Honorable mention: Vladimir Gutierrez (SP, Reds; 1 W, 2.03 ERA, 15 K, 2 BB, 13 1/3 IP) … a near-identical line to Webb, but Gutierrez also took a loss.

Ramirez was selected off waivers by the Diamondbacks on May 22. (Wikipedia).

Pitching dud: Noe Ramirez (RP, Diamondbacks). On August 20, Ramirez returned to the majors after nearly a month away and it hasn’t been pretty. In 2 1/3 innings over 3 appearances, he’s allowed 4 walks, 2 hits and 3 earned runs for an 11.57 ERA. On August 21, he blew a save. It sullies what once was a decent season, as his ERA was 2.95 as late as July 20. Not anymore—it’s up to 3.92, which is more in line with his career mark of 4.16. Prior to 2021, the Angels traded Ramirez to the Reds for closer Raisel Iglesias, who this year has 27 saves, a league-leading 46 games finished and a K/9 ratio of nearly 14. Cincinnati released Ramirez before the season even began. You can tell who got the better of that deal (especially since Los Angeles later re-signed Ramirez!).

Dishonorable mention: Alex Colome (RP, Twins; 1 G, 1 IP, 2 H, 2 ER, 18.00 ERA, 1 BSV).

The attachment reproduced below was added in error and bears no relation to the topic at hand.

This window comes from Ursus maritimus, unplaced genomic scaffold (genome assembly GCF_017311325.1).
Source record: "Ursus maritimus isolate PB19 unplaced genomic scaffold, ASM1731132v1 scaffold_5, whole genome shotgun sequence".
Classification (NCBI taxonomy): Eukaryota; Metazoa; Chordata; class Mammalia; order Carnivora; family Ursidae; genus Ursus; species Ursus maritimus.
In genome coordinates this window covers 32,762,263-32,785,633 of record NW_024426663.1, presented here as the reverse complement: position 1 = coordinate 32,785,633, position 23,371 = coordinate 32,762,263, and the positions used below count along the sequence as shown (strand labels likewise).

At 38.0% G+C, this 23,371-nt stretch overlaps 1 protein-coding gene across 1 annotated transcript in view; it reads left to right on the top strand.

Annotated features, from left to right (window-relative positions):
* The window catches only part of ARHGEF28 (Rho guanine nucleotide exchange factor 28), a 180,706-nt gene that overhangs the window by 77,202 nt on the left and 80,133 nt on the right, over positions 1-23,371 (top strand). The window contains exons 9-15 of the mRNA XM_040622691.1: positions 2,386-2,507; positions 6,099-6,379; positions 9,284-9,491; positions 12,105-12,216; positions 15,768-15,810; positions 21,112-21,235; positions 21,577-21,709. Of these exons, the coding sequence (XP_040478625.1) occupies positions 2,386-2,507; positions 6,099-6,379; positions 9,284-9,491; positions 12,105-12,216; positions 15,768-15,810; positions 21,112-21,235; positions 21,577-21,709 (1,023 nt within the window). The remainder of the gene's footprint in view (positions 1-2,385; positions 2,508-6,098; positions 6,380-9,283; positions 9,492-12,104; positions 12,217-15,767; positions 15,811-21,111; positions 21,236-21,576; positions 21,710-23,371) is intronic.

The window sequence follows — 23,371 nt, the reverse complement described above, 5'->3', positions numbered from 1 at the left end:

Worst trades in Mets history, #5: Matt Lindstrom and Henry Owens for Adam Bostick and Jason Vargas

Lindstrom had 37 saves between 2009 and 2010. (Wikipedia).

Relief pitcher Matt Lindstrom never spent a day in a Mets uniform, so it is fitting that he was involved in a deal for someone who, likewise, never spent a day in a Mets uniform.

On November 20, 2006, the flame-throwing right-hander was sent with pitcher Henry Owens to the Florida Marlins for pitchers Adams Bostick and Jason Vargas.

Red flags surrounded Bostick everywhere. Save for a brief stint with the GCL Marlins in 2001, he had never averaged less than four walks per nine innings in a season. He didn’t surrender many home runs, but he gave up his share of hits—and his ERAs reflected it. He had a 4.91 mark in 2003 and a 4.26 mark in 2001.

Okay, that’s not terrible. Plus, he struck out a lot of batters, K-ing 163 in 114 innings in 2004, alone. To say he didn’t have potential would be an insult to his work—he did, on paper, have skills that could get him to the major leagues.

Except … all his success was in the low-minors. His one trial at Triple A in the Marlins system, in 2006, was underwhelming. He had a 4.67 ERA in 9 starts.

But Triple A is right where the Mets placed him in 2007 and—in typical Mets fashion—he struggled mightily. In 21 games, 20 of which he started, Bostick posted a 5.66 ERA. In 97 innings, he allowed 20 home runs—so much for keeping those to a minimum—and maintained his undesirable walk rate.

Sent to the Arizona Fall League after the season to straighten himself out, he posted a 2.74 ERA in 6 starts, then a 2.77 mark in 3 starts in the Dominican Winter League.